Are they issued by the senior members rather than the junior members?

The claim that Islamic banks are facing dangers due to the inability of the members of their Sharia boards to properly carry out their duties is a claim that is not based on reality or evidence.

MDB: If this perception is established, it must not be restated as conflict of interest term, as its misleading.

The issue of quality of works by advisors is the issue of the performance and not of the policy of having scholar on various boards.

This issue should be addressed administratively and not from a policy and regulation perspective, unless the bad performance is rather a phenomenon in modern Islamic finance industry.

YTD: If scholars do not have enough time to review documents, or if they require months to review documents and then need to schedule and reschedule before they can meet and take decisions, then something is clearly wrong.

But the fault is not necessarily that of the scholars. When establishing a Sharia board, an IFI must be cognizant of the scholars’ other responsibilities.

Even the matter of time zones should be taken into consideration. And the IFI will need to be diligent and proactive in its management of the Sharia board’s affairs so that meetings are scheduled well in advance of deadlines and time is managed effectively.

Many problems can be avoided by making a realistic and practical selection of scholars for the IFI’s Sharia board.

MAL: I agree that if a person sits on too many boards, he might not be able to scrutinise all the details of the transactions, documents etc and it will lead to what is termed as "Sharia compliant risk" for the market player. On this issue, I am not blaming the scholars solely. The market practitioners are equally responsible as they are the ones who approach the scholars and appoint them.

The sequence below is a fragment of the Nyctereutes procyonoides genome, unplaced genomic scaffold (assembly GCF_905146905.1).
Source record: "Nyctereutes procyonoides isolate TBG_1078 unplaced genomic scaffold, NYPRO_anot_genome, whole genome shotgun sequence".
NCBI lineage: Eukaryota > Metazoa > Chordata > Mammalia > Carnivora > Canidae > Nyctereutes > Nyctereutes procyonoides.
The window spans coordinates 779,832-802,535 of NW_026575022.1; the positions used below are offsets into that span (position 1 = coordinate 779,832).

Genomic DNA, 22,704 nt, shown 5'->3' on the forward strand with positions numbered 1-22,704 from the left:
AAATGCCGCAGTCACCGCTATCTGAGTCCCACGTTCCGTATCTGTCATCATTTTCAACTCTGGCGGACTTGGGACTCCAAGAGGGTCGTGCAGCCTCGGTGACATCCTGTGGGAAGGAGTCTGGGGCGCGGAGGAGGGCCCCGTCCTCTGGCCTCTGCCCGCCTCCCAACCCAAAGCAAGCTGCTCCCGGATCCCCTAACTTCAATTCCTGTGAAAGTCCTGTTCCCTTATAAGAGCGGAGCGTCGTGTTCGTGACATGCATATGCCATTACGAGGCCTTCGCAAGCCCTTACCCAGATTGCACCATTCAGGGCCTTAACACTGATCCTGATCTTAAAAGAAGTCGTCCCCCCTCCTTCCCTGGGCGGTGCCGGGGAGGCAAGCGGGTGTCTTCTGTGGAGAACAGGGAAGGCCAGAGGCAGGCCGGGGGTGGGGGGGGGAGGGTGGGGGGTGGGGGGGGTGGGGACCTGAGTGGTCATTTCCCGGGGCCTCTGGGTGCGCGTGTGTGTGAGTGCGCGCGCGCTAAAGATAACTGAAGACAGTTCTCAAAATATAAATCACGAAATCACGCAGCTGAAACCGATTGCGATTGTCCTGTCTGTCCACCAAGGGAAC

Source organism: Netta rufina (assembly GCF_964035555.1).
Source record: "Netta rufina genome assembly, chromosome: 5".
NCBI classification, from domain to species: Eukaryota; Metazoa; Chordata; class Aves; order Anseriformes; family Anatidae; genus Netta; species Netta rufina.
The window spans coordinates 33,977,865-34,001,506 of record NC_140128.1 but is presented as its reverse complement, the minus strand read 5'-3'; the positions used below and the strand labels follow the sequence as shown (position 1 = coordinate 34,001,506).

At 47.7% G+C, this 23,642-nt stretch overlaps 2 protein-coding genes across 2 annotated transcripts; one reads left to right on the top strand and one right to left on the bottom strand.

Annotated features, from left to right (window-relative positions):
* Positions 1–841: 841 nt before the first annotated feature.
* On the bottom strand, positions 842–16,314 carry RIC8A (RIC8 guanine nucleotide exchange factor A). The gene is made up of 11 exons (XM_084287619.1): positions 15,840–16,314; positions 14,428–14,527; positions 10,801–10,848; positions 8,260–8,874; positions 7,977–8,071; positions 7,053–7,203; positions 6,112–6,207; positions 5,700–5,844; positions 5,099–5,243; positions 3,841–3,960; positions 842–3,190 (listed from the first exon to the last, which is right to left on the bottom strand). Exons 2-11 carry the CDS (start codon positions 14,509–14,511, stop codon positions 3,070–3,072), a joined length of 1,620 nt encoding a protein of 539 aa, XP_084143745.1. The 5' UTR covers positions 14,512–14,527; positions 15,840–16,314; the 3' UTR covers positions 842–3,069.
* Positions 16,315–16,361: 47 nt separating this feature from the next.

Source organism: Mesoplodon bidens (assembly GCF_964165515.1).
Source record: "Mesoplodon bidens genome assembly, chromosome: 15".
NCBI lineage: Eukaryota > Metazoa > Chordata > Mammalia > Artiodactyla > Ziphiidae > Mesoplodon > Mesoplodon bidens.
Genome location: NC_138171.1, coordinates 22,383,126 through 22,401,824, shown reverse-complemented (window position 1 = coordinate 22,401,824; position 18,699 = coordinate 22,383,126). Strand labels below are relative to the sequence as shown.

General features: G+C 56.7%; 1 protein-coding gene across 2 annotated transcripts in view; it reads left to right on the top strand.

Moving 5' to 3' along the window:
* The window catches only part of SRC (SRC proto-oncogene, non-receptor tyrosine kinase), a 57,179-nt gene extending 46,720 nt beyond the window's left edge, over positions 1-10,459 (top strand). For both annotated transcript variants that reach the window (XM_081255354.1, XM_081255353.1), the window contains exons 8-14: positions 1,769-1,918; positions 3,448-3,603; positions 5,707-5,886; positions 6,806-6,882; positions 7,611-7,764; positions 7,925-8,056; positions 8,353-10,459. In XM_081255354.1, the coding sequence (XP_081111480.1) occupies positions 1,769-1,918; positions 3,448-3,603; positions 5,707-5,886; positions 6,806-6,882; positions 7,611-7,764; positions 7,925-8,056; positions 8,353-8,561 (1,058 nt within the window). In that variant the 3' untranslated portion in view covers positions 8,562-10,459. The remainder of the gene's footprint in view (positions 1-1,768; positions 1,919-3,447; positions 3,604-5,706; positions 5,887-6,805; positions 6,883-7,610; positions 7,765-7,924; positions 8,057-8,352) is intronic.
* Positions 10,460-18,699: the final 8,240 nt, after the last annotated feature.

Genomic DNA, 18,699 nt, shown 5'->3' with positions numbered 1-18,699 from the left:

With only a handful of scholars on so many boards, is there a risk to IF, especially looking at issues of age, health, and the travel demands of scholars?

HHH: This is not correct, for at this time we have specialised leadership in the Islamic finance industry and we have hundreds of young people who are members of Sharia boards. Therefore, the task is not limited to a handful of scholars.

The Accounting and Auditing Organization for Islamic Financial Institutions (AAOIFI) has a Sharia Council comprised of 18 members. There is also the Islamic Fiqh Academy that is part of the Muslim World League and the International Islamic Fiqh Academy of the Organization of the Islamic Conference (OIC).

Between them they have hundreds of scholars to whom issues of Islamic economics, Islamic finance and newly developed products are presented, and they issue fatwas and resolutions. So it is not true that those who undertake the issuing of fatwas in Islamic banks and institutions are a small handful of persons.

I totally disagree that those who are leading the Islamic finance industry and its institutions, including banks, takaful companies, and financing and investment institutions, are a small number.

MDB: The meaning of risk in this context is not clear. The risk is and should not be confined to the issues of age, health and travel commitments as these also apply to other sectors in life, be it financial or non-financial.

YTD: Key man risk is always a problem in business. It is no different in our industry. Yet, at the same time, we all know that we need to do more to develop scholars for service in the Islamic financial services industry.